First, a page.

It's always nice when an incredible director like Sam Mendes (American Beauty) takes a break from franchises to deliver something original. Now, after spending the better part of this decade in the world of James Bond, Mendes is back in a big way with the World War I epic and awards hopeful, 1917.
Check out the trailer and let's discuss after the jump!
The plot of the story seems clear, it's basically Sam Mendes' Saving Private Ryan by way of All Quiet on the Western Front. A young soldier named Tommy is told "Your orders are to deliver a message calling off tomorrow’s attack...If you don’t, we will lose 1,600 men — your brother among them.”
The scope and scale here seems to be more of an intimate war epic, with the drama and impeccable production design unfolding at human height. The most exciting thing about the movie is seeing Mendes working again outside of the franchise atmosphere, trying to tell an original story. Here he shares co-writing credit with Krysty Wilson-Cairns, a veteran of the TV world.
Mendes hasn't had official writing credit since...ever!
He's a director known for excellent storytelling techniques and wonderful visuals, so it is a bit surprising that he's never dabbled (officially) in the screenwriting arena. Still, having his voice on the page here is definitely an interesting way back into the spotlight. Since he also served as a producer on the Showtime series Penny Dreadful, the show that Wilson-Cairns wrote for and Mendes' Skyfall scribe John Logan created, it will be interesting to see how their chemistry plays from page to screen.
Luckily, Mendes' word will have a ton of visual support.
The other brilliant part of this trailer is the ethereal cinematography of Roger Deakins. The camera sweeps over gritty landscapes, we get compelling POV shots, silhouettes, and lots of other Deakins trademarks. We know he and Mendes have a great relationship from their work on the Bond movies, so I am excited to see what he gets to do in a period film of this caliber.
Writer-directors are a potent combo; the creative authorship verges on the edge of auteur and allows the filmmaker to oversee a lot of spinning plates to execute their vision. Despite the misfire that was Spectre in 2015, Mendes is a compelling storyteller and filmmaker. He delivers standout performances from every member of his various casts, he's an "actor's director" who often puts story and character first. 1917 seems to be the latest evolution for him as a filmmaker and those in his space or aspiring to enter it can take note from his approach to the material here.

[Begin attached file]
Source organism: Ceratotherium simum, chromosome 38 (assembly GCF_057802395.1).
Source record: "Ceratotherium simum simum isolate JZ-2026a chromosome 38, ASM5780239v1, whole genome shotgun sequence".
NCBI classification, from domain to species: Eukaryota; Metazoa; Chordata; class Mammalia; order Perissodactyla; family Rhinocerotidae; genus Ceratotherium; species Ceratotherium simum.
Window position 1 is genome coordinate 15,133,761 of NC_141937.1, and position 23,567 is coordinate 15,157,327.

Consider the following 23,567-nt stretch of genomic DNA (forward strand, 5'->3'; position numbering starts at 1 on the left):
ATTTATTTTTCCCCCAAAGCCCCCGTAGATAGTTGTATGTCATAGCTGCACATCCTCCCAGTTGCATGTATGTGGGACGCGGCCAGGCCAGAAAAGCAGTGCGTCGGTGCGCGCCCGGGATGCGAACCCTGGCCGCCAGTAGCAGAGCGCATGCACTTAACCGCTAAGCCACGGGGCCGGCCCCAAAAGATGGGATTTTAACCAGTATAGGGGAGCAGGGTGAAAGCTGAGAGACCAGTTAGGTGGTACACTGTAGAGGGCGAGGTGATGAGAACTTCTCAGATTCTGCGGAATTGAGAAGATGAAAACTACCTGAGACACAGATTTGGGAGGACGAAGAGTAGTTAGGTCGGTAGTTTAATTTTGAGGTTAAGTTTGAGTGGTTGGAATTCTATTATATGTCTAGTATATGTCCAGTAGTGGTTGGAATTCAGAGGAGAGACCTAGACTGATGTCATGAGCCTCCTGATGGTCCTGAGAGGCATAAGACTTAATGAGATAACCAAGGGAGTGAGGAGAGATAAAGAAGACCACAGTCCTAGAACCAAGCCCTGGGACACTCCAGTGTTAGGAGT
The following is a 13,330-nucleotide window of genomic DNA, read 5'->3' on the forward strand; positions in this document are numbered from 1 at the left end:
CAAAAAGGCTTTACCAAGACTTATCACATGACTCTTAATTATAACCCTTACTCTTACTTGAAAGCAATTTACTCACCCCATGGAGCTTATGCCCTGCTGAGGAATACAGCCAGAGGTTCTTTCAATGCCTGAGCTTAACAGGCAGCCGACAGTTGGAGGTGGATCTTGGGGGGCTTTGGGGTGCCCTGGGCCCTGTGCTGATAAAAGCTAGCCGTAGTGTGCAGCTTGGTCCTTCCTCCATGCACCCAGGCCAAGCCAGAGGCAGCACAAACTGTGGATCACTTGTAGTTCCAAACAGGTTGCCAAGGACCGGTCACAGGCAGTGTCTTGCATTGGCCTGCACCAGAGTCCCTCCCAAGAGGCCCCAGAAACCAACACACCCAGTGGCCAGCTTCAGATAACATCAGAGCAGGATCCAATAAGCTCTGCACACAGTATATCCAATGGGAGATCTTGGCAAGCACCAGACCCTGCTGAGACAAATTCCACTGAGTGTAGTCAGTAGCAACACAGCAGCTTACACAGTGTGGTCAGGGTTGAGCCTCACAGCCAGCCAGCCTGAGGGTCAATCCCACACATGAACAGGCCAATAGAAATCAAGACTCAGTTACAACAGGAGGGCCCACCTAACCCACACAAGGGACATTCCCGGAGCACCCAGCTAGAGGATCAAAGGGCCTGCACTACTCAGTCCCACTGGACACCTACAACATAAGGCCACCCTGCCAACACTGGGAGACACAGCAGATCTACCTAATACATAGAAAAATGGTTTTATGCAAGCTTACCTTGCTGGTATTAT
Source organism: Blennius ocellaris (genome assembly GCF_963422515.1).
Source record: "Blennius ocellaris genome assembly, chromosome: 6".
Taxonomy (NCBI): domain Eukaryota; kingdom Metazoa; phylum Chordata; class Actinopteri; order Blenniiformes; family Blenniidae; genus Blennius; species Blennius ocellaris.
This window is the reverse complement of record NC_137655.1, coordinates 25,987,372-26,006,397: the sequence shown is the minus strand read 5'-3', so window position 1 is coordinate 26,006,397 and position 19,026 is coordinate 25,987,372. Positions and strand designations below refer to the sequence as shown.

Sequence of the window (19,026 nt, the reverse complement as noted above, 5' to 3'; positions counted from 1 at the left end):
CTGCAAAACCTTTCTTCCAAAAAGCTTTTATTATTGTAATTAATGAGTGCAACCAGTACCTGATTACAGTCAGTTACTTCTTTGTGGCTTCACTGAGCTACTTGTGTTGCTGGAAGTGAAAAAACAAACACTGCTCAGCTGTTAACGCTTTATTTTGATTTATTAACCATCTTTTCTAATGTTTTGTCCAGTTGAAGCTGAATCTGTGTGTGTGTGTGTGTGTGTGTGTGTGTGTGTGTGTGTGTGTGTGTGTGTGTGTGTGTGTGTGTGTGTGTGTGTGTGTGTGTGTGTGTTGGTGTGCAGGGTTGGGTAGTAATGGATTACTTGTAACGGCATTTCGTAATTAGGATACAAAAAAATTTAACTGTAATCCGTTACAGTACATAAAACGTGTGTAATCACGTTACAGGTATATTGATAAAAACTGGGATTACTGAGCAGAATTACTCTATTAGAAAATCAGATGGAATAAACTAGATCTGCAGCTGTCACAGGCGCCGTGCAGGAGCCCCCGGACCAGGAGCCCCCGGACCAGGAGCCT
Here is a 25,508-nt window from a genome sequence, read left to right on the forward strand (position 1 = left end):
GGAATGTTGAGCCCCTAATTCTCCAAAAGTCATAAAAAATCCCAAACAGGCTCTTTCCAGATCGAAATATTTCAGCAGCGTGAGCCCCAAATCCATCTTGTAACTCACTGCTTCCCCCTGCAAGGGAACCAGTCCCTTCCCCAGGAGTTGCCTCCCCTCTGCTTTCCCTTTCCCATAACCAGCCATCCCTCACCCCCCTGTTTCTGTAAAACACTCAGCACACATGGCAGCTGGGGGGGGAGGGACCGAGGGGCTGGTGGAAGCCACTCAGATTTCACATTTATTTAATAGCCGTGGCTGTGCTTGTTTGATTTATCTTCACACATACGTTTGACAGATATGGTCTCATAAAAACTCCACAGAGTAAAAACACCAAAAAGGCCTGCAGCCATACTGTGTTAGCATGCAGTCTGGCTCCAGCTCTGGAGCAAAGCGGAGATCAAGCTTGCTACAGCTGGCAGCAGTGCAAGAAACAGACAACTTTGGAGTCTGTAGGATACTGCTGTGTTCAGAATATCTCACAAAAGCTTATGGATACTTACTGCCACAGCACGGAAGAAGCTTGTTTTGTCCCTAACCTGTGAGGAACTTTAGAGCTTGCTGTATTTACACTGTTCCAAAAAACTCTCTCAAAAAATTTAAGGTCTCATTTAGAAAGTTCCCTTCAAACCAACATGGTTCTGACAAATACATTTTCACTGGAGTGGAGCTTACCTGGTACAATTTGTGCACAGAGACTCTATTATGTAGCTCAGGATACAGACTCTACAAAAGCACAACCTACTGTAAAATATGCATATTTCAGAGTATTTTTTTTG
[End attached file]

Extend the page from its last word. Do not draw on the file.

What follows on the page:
The movie has a Christmas Day 2019 release in select theaters, so that means Universal must be pretty confident in the end product. A nationwide expansion is planned for January 10, 2020.
Consider me eager in my anticipation for what is to come.
Here's the official synopsis from Universal:
At the height of the First World War, two young British soldiers, Schofield (Captain Fantastic’s George MacKay) and Blake (Game of Thrones’ Dean-Charles Chapman) are given a seemingly impossible mission. In a race against time, they must cross enemy territory and deliver a message that will stop a deadly attack on hundreds of soldiers—Blake’s own brother among them. 1917 is directed by Sam Mendes, who wrote the screenplay with Krysty Wilson-Cairns (Showtime’s Penny Dreadful). The film is produced by Mendes and Pippa Harris (co-executive producer, Revolutionary Road; executive producer, Away We Go) for their Neal Street Productions, Jayne-Ann Tenggren (co-producer, The Rhythm Section; associate producer, Spectre), Callum McDougall (executive producer, Mary Poppins Returns, Skyfall) and Brian Oliver (executive producer, Rocketman; Black Swan). The film is produced by Neal Street Productions for DreamWorks Pictures in association with New Republic Pictures. Universal Pictures will release the film domestically in limited release on December 25, 2019 and wide on January 10, 2020. Universal and Amblin Partners will distribute the film internationally, with eOne distributing on behalf of Amblin in the U.K.
Key art from the movie
From a filmmaking perspective, what do you think are the benefits and potential challenges of being a writer-director on a project of this scale? If you could do the same on any movie for the big screen, what story would you want to tell? Let us know in the comments!